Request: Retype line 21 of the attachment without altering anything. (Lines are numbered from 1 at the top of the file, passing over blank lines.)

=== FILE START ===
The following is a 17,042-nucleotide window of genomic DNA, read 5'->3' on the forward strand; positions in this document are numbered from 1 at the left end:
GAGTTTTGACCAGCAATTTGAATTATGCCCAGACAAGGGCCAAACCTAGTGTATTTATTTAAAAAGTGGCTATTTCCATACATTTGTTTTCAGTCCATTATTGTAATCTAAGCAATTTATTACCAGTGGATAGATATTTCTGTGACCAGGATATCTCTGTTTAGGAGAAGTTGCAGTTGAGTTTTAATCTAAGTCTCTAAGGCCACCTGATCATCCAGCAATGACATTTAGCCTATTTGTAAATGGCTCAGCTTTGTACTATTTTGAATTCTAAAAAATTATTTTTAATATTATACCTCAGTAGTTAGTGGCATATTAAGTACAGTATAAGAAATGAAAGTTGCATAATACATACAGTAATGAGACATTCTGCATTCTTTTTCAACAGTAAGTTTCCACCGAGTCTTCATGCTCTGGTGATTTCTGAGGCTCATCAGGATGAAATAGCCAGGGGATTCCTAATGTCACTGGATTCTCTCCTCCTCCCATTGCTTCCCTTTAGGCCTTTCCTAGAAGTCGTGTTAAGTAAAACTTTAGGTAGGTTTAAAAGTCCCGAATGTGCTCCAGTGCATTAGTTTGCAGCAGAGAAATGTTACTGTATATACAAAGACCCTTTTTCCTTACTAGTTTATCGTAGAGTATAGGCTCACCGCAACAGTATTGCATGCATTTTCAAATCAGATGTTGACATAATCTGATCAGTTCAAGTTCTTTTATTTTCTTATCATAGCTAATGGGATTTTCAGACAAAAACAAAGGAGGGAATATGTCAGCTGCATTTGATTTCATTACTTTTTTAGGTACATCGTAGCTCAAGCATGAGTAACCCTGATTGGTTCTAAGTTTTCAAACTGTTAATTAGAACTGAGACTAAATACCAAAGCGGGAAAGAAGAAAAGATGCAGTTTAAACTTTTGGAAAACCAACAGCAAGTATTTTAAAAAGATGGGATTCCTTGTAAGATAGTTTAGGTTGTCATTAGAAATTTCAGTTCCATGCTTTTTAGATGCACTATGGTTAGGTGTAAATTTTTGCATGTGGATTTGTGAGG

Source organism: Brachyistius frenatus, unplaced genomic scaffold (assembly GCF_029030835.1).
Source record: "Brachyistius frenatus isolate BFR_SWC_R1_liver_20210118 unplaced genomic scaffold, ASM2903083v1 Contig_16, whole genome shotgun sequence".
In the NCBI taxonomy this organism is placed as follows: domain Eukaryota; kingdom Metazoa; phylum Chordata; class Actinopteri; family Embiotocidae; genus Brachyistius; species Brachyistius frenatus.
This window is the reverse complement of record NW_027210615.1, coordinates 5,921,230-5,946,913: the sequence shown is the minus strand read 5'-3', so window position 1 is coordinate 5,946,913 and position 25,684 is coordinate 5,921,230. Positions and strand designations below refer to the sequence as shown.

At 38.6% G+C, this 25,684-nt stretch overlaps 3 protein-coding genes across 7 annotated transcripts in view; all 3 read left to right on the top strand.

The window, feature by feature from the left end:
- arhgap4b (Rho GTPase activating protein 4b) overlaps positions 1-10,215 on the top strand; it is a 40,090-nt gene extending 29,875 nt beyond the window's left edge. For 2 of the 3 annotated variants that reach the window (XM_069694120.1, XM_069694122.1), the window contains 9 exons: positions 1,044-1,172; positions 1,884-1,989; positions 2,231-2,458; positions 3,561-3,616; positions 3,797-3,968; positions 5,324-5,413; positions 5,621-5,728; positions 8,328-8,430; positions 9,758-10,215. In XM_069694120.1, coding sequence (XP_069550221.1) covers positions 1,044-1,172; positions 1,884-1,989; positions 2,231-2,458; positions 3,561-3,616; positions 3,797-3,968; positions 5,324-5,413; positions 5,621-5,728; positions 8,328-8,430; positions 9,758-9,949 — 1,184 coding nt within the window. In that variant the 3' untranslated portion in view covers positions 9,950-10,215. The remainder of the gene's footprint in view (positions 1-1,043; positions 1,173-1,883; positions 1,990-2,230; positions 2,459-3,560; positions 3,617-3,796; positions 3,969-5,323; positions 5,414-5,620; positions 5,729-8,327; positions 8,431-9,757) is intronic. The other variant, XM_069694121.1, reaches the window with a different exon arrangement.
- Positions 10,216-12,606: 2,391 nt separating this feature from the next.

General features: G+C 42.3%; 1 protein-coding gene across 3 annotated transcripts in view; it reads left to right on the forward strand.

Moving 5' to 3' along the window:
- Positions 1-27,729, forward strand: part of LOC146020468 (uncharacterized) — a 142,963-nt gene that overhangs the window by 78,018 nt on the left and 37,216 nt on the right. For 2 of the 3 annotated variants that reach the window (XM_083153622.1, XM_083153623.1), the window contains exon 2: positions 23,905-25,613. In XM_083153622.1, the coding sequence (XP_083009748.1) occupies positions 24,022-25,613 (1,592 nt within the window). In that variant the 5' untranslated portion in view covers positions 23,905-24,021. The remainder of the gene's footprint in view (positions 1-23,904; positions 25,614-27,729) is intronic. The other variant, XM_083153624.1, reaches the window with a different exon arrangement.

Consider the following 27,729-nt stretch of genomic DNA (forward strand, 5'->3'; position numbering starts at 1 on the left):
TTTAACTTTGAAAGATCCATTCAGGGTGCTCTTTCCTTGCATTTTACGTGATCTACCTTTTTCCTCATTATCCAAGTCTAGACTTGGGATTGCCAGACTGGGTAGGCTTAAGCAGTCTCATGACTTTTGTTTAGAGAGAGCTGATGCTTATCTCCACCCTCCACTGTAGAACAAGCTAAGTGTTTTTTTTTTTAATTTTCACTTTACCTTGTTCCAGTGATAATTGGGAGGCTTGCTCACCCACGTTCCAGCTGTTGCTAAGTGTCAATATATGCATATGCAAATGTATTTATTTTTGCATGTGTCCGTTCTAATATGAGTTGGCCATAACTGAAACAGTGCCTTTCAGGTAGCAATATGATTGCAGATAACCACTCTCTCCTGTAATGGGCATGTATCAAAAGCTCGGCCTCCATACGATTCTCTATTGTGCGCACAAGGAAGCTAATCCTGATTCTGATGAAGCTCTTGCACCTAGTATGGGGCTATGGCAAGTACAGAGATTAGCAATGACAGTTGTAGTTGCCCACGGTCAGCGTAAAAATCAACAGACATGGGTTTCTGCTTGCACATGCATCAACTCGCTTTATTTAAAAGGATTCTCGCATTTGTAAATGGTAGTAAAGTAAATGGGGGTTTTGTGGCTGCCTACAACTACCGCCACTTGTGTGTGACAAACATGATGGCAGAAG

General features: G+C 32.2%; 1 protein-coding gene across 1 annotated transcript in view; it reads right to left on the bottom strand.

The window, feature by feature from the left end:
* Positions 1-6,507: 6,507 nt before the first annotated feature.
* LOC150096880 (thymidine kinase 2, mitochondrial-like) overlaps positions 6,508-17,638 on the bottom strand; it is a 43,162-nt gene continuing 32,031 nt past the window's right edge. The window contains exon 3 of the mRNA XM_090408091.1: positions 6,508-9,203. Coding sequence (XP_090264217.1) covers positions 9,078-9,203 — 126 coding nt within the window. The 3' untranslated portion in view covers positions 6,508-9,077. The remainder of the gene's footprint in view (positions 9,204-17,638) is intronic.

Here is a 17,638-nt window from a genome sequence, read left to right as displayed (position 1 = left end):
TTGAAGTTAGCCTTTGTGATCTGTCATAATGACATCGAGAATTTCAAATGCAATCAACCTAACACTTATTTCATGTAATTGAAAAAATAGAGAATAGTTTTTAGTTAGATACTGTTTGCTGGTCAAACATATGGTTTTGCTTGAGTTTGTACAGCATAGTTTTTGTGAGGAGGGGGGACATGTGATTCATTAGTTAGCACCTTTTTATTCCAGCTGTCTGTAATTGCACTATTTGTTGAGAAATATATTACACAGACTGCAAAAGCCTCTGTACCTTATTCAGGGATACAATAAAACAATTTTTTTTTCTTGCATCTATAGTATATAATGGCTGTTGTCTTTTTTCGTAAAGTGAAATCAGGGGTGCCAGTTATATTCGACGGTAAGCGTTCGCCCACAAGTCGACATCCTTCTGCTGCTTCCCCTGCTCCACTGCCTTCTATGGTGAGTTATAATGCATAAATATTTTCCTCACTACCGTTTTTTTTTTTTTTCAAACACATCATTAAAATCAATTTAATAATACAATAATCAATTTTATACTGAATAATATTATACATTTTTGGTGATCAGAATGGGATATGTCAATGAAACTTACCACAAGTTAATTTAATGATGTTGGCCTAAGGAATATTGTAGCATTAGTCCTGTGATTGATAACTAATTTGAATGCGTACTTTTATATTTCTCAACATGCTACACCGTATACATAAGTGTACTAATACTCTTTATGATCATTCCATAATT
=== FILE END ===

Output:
TTGAAGTTAGCCTTTGTGATCTGTCATAATGACATCGAGAATTTCAAATGCAATCAACCTAACACTTATTTCATGTAATTGAAAAAATAGAGAATAGTTTTTAGTTAGATACTGTTTGCTGGTCAAACATATGGTTTTGCTTGAGTTTGTACAGCATAGTTTTTGTGAGGAGGGGGGACATGTGATTCATTAGTTAGCACCTTTTTATTCCAGCTGTCTGTAATTGCACTATTTGTTGAGAAATATATTACACAGACTGCAAAAGCCTCTGTACCTTATTCAGGGATACAATAAAACAATTTTTTTTTCTTGCATCTATAGTATATAATGGCTGTTGTCTTTTTTCGTAAAGTGAAATCAGGGGTGCCAGTTATATTCGACGGTAAGCGTTCGCCCACAAGTCGACATCCTTCTGCTGCTTCCCCTGCTCCACTGCCTTCTATGGTGAGTTATAATGCATAAATATTTTCCTCACTACCGTTTTTTTTTTTTTTCAAACACATCATTAAAATCAATTTAATAATACAATAATCAATTTTATACTGAATAATATTATACATTTTTGGTGATCAGAATGGGATATGTCAATGAAACTTACCACAAGTTAATTTAATGATGTTGGCCTAAGGAATATTGTAGCATTAGTCCTGTGATTGATAACTAATTTGAATGCGTACTTTTATATTTCTCAACATGCTACACCGTATACATAAGTGTACTAATACTCTTTATGATCATTCCATAATT